• Kyodo


Sitting around a table, a dozen elderly women watch affectionately as small children play next to them. When one opens her book, a little boy runs up and asks, “What are you reading?”

It’s a typical scene at Konoyubi Tomare, a day care facility in the city of Toyama. The elderly women are being cared for because they have dementia, and the children because their parents are at work, explained Kayoko Soman, one of the facility’s founders.

“We see no need to separate the elderly from the children, or the disabled from the able-bodied,” Soman said.

“The children’s presence alone is enough to make the old ladies smile,” she added. “At the same time, the grannies will also reprimand the kids if they become too rowdy. That’s all natural, since this is how we normally live in our own homes.”

Soman and two former colleagues launched the first Konoyubi Tomare house in 1993 under the principle of keeping its doors open to all: children, the elderly, the disabled and everyone else — all under one roof. This unique system, which later came to be dubbed the “Toyama style,” has had such a great impact that more than 1,400 nursing and day care facilities across Japan have adopted such a policy.

What initially inspired Soman, who spent 20 years as a nurse at Toyama Red Cross Hospital, to enter the nursing care business was her encounter with an elderly woman who had been hospitalized by a stroke.

As the woman’s condition improved, she was given permission to be released and wanted to return to her home. But due to family constraints, she ended up being transferred to another hospital instead.

“I want to make wishes come true for the elderly who want to go home, and to enable them to live their last moments happily,” Soman said. “I also want to help families whose members are too busy with work and cannot care for the elderly.”

Soman and her partners decided to open a facility just for that purpose. But during consultations with city officials, they were told the facility must narrow its services to one particular kind of clientele — the elderly, disabled or children — to qualify for subsidies.

“If that’s the case, we don’t want the subsidies,” Soman recalled thinking.

Pooling together their retirement funds with some loans, the three forged ahead with their project.

On the first day of business, a young mother came in with her 3-year-old son, who had cerebral palsy. Soman said she still remembers the smile on her face when she returned that afternoon to pick him up. She said it was the first time she’d been able to go to the hairdresser’s since he was born.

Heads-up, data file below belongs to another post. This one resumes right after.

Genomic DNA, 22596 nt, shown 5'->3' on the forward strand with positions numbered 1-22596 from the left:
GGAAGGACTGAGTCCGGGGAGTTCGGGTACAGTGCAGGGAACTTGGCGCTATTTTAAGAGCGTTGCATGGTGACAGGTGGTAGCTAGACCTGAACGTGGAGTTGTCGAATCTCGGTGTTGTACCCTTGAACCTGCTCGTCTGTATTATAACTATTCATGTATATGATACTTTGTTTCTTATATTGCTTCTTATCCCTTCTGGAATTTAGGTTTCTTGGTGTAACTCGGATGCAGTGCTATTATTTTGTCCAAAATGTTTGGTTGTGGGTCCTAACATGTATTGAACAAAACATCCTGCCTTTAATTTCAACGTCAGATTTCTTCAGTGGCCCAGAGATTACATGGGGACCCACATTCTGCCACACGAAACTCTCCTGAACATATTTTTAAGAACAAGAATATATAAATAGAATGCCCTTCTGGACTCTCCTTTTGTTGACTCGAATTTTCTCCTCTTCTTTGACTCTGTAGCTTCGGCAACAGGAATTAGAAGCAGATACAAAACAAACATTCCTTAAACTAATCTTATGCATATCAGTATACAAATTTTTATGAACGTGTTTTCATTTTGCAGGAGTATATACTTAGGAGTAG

The following year, in 1994, Japan entered its “aged society” era as people 65 or older surpassed 14 percent of the population. Along with the rise in working women, the nation as a whole began to see the need to shift nursing care responsibilities, traditionally the family’s domain, toward specialized facilities and other support frameworks at the community level.

The Toyama Prefectural Government began making subsidies available for Soman’s day care services in 1996. Two years later, it went further by offering subsidies to all such facilities that care for both the elderly and disabled under one roof, giving the Toyama style nationwide legitimacy.

In 1999, the facility was recognized as an incorporated nonprofit organization. By coincidence, the day on which they were certified at City Hall — May 12 — was Florence Nightingale’s birthday, which is marked by International Nurses Day.

Thanks to the subsidies, they were able to ease the financial burden on some clients. As the business grew, they hired more staff and opened a facility for overnight stays.

In time, as they addressed customers’ needs, Soman and her co-founders saw the business expand to six different areas, including employment support for the disabled.

“We aspire to be a foothold for the community, to be right there when the need arises, just like convenience stores,” Soman said.

The future of Japanese nursing care is not without challenges, however. The national labor shortage is a particularly grave issue, with experts estimating that Japan will be about 1 million employees short in a decade’s time.

One solution is to fill the gap with foreigners. Of the roughly 1.68 million nursing care workers in Japan, according to health ministry estimates, only 200 are foreigners who came to Japan under economic partnership agreements or other arrangements and are still working in the field.

Until about 10 years ago, Soman was against the idea of employing foreigners as caretakers. Back then, the labor shortage was not as serious and she felt that “responsibility for the care of Japanese people should be borne by the Japanese people.”

But then the day came when reality hit, and Soman realized that less than half of the seats were being filled at her recruitment events. After seeing foreign workers contributing actively in other industries, she now thinks it is only reasonable to seek their help in the field of nursing care, too.

“I’m confident that we can move forward by breaking down the barriers and not discriminating against anyone, not only on the side of those being cared for, but also on the side of the caregivers,” Soman said.

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